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Fifty shades of grey: the truth behind life claims

02 February 2015 Nicholas van der Nest, Liberty Retail

While insurers have always strived to act in the best interest of policyholders, it is important to bear in mind that Treating Customers Fairly (TCF) will result in the Financial Services Board (FSB) looking at the activities of insurers, as they have a responsibility to act with the best interest of the customer at heart.

There are many aspects within life policies which are clear cut. However, there are other aspects which are open to interpretation and present some grey areas. It is important to note that these may need to be clarified with clients in the spirit of openness and fairness.

The policy wording hurdle

Policy wording threatens to become a major issue in the South African insurance industry, particularly in the life sector. While there are currently no definitive calls for companies to change their policy wording, there has been some talk among insurers that they may be looking at this during 2015.

Critical llness benefit wording has not been tested against actual claims to the same extent as more established risk benefits such as life cover and occupational disability. This is mainly because these benefits have not been available for as long.

In addition, critical illness policy wording is generally more complex given the required link to objective medical assessment criteria and the interpretation of policy wording also evolves as legal practices and principles change over time. All of these imply that policy wording in older style contracts are, in some instances, ambiguous and open to interpretation.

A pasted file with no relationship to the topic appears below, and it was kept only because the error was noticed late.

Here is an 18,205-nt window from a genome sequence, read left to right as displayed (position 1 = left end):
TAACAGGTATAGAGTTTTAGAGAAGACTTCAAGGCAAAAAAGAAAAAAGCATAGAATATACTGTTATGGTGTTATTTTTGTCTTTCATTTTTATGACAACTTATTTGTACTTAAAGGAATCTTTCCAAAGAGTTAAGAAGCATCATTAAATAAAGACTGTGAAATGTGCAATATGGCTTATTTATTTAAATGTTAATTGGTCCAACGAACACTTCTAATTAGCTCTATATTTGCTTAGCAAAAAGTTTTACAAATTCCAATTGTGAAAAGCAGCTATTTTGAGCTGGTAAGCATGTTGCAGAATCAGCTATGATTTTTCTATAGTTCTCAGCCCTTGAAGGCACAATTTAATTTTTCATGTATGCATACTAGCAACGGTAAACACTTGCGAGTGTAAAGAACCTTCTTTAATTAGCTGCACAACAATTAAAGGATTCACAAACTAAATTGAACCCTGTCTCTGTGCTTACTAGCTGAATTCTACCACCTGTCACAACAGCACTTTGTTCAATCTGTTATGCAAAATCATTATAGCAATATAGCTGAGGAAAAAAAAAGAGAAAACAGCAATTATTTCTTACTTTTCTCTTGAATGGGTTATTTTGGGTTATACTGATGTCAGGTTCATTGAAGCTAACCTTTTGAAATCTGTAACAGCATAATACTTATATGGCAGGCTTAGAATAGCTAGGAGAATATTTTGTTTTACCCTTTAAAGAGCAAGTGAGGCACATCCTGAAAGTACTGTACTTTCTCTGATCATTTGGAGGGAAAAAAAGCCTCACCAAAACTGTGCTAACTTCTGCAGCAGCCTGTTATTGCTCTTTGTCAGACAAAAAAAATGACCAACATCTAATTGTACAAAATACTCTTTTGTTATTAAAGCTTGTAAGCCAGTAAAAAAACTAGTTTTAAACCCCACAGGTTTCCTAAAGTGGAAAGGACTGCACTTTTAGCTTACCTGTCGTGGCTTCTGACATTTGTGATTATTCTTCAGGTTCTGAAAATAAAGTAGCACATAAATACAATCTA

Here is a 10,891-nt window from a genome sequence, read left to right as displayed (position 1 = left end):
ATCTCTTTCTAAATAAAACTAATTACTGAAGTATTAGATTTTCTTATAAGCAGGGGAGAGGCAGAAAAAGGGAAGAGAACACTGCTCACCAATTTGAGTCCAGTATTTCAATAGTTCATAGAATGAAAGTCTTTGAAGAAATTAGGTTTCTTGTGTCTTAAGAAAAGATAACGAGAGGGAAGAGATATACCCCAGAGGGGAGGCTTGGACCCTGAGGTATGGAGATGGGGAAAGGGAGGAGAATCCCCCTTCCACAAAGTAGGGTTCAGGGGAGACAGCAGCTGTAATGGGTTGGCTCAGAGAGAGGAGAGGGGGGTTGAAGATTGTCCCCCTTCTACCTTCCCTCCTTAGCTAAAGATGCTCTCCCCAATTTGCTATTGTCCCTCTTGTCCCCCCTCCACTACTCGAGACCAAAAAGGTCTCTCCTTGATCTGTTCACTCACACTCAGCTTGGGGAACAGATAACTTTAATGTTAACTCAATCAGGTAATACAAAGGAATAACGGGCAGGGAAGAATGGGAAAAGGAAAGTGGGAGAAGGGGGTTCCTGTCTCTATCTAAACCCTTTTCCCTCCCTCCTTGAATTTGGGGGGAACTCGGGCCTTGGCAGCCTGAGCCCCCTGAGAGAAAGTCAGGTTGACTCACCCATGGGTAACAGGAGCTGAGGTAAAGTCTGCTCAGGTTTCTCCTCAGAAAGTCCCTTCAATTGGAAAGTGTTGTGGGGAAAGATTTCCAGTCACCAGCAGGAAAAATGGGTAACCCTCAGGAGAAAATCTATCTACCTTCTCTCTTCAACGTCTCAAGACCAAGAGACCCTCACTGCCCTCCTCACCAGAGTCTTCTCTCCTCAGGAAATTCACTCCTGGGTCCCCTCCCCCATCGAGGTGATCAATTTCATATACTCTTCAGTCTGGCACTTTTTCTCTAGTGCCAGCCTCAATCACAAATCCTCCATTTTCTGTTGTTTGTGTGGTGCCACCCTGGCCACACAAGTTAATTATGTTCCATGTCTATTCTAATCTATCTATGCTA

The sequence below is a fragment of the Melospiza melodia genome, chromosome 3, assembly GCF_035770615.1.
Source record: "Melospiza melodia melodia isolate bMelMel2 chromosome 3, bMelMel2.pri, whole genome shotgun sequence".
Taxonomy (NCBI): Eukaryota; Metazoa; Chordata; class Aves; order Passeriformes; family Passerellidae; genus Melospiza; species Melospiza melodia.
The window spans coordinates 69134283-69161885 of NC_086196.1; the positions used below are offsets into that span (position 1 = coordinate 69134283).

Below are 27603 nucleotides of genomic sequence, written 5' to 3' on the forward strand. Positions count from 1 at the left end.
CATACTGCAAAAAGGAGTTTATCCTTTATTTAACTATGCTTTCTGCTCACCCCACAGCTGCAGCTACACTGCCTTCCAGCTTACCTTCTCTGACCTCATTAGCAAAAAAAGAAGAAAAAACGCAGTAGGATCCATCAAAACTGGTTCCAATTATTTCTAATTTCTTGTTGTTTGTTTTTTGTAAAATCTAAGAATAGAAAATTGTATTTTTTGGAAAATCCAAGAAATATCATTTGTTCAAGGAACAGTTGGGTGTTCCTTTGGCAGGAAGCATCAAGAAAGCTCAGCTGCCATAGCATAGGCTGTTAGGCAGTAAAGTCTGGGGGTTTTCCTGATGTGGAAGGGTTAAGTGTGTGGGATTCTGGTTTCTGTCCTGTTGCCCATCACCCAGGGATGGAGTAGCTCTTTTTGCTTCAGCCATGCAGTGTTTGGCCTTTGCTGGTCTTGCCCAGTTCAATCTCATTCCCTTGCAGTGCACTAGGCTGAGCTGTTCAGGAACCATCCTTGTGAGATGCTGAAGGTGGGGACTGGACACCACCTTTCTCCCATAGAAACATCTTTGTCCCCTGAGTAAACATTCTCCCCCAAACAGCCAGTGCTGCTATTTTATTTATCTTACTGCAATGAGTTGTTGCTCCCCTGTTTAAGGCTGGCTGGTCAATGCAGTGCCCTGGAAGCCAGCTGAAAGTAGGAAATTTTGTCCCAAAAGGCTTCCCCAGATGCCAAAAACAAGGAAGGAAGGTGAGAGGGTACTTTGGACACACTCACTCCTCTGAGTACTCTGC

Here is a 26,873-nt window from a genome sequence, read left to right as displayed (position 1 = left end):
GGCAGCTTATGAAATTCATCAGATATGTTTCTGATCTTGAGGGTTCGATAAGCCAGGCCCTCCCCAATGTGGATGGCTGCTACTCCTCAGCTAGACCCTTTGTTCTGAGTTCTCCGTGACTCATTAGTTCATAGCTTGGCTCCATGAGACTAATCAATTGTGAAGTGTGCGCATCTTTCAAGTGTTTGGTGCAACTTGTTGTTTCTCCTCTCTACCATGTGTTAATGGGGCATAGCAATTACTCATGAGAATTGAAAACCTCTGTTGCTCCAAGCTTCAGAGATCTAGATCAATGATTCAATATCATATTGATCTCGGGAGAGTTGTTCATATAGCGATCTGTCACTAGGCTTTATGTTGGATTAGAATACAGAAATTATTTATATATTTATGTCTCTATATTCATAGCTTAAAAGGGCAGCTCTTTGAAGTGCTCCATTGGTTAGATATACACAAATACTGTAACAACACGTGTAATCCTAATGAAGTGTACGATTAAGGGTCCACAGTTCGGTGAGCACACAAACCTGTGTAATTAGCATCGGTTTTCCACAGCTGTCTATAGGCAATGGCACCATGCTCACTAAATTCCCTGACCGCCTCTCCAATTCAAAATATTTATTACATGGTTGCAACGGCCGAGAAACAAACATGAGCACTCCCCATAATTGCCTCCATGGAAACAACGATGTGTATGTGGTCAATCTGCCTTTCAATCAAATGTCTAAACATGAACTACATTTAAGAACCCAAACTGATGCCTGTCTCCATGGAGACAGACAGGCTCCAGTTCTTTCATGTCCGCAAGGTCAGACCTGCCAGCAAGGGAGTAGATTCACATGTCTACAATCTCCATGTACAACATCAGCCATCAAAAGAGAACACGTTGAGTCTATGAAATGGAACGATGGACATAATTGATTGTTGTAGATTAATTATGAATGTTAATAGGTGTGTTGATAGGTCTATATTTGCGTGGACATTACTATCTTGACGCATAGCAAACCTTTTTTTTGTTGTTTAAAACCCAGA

When faced with a situation of ambiguous policy wording, insurers aim to interpret the wording in a way that would benefit the claimant most. As part of this decision making process, it is also critical to evaluate the details of the claim against the intention of the critical illness product.

Where it is clear that the product had intended to cover a particular condition - based on the severity of the condition, the insurability of the condition and the cost or impact of the required lifestyle adjustments that the condition could have - claims would generally be paid, even if they fall outside of the letter of the policy wording.

Navigating medical tests

The interpretation of medical test results is generally more complicated as insurers have a duty towards policyholders to ensure the long-term sustainability of their cover. From a pricing perspective, a product might become unsustainable if any item of experience significantly deviates from the pricing assumptions made initially.

Focusing specifically on claims experience, a product would become unsustainable if the amount paid in claims significantly exceeds the amount of assumed claims payments. This could be due to an increase in the underlying incidence of a particular claim cause, as well as more accurate diagnostic procedures which lead to an artificial increase in the incidence of a particular claims cause. Claims which are submitted but which do not qualify for payment in terms of the product specification adds to the conundrum.